The Historyof European embroidery is a long and illustrious one with every conceivable surface having been embellished with the art of needlework. Garments and items of all kinds for both religious and domestic use were richly embroidered. During the Reformation in the 16th century, which involved the dissolution of English monasteries, many of the church vestments were burnt. That, coupled with the general wear and tear on domestic items, resulted in few early examples of European embroidery surviving. Those examples that do survive show us what a highly developed art embroidery was. These European traditions in needlework were taken to America during the 17th century by the early settlers and there is a great similarity in both the style and motifs used between early American embroidery and its European counterpart.
In the medieval period up to the end of the 14th century, English embroidery was considered to be the best in Europe and was known as opus anglicanum (English work). It was carried out by guilds of craftsmen and women who were mostly centred on monastic houses and medieval convents. Made solely for the Church and exported throughout Europe, its importance is shown by the fact that many of the best artists, who worked on the books and illuminated manuscripts, were also employed to design these great works of embroidered art.
On the domestic front it was mainly the women of noble houses and their servants who stitched the garments and items used in daily life. No well-born girl would have been considered a lady without being able to sew; all the Queens of Europe were well skilled with their needle. The Spanish Catherine of Aragon, Mary Queen of Scots educated in France and Elizabeth I of England were all noted for their skill at embroidery.
Although embroidery is considered to be a woman’s art there were men who were employed as embroiderers in Royal households.
Queen Elizabeth of York, wife to Henry VII, employed one Robynet, who was paid £2 a year by the Privy Purse. Mary Queen of Scots, who embroidered away the hours of her long imprisonment, employed Pierre Oudry between 1560—67 and later Charles Plouvart as her embroiderers. The popularity of embroidery and the demand for rich and sumptuous garments became so great in medieval Europe that there were various attempts to control what was seen as an excessive desire for finery. Edward III in 1363 decreed that:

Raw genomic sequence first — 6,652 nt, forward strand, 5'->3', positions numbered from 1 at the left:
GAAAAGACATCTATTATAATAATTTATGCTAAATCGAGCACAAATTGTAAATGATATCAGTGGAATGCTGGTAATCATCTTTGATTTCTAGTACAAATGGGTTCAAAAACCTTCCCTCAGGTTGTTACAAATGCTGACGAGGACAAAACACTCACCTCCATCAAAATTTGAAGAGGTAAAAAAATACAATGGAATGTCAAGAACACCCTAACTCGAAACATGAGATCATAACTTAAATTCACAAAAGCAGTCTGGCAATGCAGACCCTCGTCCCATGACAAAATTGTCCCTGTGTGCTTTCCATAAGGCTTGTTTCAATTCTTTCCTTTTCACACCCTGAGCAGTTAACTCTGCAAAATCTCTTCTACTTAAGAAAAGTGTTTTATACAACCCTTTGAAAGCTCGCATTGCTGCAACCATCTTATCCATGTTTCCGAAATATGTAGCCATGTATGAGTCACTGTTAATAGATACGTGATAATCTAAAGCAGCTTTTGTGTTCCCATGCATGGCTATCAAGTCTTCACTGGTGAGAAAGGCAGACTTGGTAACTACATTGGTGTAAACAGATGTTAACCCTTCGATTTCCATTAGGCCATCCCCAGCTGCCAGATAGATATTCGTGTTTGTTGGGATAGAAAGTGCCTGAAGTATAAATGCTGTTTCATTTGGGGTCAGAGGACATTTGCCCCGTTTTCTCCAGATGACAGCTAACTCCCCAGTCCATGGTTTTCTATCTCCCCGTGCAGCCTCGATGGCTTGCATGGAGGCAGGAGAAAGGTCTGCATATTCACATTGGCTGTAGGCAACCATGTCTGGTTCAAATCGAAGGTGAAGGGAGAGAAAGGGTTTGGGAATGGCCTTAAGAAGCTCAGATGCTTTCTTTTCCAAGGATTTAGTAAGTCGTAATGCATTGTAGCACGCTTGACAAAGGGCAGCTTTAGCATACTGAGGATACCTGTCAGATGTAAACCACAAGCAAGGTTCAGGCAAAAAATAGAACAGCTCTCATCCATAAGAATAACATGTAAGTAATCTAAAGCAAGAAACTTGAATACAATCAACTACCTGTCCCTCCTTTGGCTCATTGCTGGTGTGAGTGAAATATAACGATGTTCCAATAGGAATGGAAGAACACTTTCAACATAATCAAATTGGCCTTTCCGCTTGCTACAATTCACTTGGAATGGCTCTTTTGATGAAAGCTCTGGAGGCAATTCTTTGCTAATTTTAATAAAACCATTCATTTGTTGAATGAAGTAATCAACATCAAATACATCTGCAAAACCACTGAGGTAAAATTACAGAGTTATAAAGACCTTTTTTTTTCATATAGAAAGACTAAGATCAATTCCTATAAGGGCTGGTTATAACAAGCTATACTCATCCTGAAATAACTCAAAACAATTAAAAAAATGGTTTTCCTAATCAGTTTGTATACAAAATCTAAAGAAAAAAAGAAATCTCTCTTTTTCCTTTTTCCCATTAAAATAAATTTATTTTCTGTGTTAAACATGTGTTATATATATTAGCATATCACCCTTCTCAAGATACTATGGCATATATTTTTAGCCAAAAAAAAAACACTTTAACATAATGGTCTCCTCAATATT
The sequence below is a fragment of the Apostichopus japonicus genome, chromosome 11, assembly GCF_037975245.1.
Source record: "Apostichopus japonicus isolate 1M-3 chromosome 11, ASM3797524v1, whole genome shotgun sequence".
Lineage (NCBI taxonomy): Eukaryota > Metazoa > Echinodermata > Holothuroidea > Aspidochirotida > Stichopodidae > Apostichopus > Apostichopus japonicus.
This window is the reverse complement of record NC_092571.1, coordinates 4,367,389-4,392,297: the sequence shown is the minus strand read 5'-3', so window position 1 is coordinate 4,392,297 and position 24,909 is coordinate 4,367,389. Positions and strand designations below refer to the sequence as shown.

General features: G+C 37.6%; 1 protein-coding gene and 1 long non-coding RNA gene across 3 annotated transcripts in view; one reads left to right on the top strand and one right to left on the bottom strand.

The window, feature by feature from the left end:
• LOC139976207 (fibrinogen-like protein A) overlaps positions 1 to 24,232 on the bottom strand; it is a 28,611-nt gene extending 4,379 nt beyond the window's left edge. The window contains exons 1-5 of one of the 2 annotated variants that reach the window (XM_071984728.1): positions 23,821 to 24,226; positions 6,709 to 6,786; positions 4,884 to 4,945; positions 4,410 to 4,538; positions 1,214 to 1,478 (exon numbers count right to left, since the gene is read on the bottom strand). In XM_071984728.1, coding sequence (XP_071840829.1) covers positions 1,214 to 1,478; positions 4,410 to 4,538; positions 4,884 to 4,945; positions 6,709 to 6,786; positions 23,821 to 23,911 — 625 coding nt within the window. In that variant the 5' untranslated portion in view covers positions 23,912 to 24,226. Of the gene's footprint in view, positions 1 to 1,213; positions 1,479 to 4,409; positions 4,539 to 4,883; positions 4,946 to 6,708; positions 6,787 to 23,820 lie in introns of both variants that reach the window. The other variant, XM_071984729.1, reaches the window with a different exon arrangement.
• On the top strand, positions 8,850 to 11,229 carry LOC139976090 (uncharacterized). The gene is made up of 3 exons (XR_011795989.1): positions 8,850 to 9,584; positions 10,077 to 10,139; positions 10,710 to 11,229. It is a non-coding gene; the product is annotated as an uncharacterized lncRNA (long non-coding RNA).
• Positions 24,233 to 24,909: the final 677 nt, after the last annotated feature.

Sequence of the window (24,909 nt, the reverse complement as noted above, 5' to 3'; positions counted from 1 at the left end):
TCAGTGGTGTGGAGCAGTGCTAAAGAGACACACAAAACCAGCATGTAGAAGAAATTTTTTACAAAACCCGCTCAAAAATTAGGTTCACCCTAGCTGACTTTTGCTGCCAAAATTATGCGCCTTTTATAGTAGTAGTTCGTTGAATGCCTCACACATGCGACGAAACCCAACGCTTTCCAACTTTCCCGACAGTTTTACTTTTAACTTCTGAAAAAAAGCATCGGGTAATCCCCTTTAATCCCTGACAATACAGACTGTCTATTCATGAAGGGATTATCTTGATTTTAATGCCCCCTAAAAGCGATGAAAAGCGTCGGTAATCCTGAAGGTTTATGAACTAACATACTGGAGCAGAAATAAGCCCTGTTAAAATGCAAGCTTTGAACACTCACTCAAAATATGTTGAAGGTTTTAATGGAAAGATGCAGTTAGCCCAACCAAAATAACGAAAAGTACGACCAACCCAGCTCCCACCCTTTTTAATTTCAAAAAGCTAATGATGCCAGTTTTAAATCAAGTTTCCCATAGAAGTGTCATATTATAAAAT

“no one whose income was below four hundred marks per annum should wear cloth of gold or embroidery.
Later in 1586 a petition was presented to Catherine de Medici of France on The Extreme Dearness of Living, which declaimed that:
“mills, lands, pastures, woods, and all the revenues are wasted on embroideries, insertions, trimmings, tassels, fringes, hangings, gimps, needlework, small chain stitching, qui/tings, back stitching, etc: new diversities of which are invented daily”.
Samplers begin to make an appearance in the history of European embroidery from about the beginning of the 16th century although as long as people have embellished and embroidered cloth it is reasonable to suppose that they have made use of a sampler. In essence a sampler is a piece of cloth with diverse patterns and stitches used as a personal reference source. It is also an easy way to experiment with embroidery before starting a major project. Samplers appear in various European countries all at the same time with a great similarity in style and motifs used but there are some notable national differences. Italian samplers show a preference for cut and drawn thread work which seems to be influenced by the lace pattern books that were printed in Venice. Spanish samplers have bright colours and geometric designs perhaps related to the Moorish influence on Spanish decorative arts. German samplers are more restrained in colour and patterns whilst Delft vases can be found in Dutch examples. However, cross stitch is always the main embroidery technique used.
The earliest surviving sampler in England is one from the late 16th century worked by Jane Bostocke in 1598 to commemorate the birth of one Alice Lee but there is sufficient evidence to show that they were a common and useful tool before this date. The earliest mention of a sampler in England is in 1502 as an item in the Privy Purse expenses for that year which refers to a piece of linen cloth bought for Elizabeth of York as ‘. . . a sampler for the Queen.’ Later in 1546 Margaret Thomson of Freestone in Lincolnshire bequeathed in her will, ‘. . . to Alys Pynchebeck my sisters daughter my sampler with seams.’ In 1552 in a household inventory of Edward VI there are two entries relating to samplers: one being a ‘. . . sampler of Normandy canvas wrought with green and black silk . . . and a sampler and book of parchment containing diverse patterns.’ These written records show that sampler making was carried out by the Queen and her ladies of the court and that samplers were imported from continental Europe. These were also important enough in themselves to be recorded. In an age when books were costly and rare the sampler, which was a personal book of patterns and stitches, would have been a valuable item worth passing on to the next generation.
Samplers were also mentioned in literature, an interesting example being in Shakespeare’s A Midsummer Night’s Dream, where reference is made to a sampler being stitched by two people.
These are Helena’s words to Hermia :
Have with our needles created both one flower,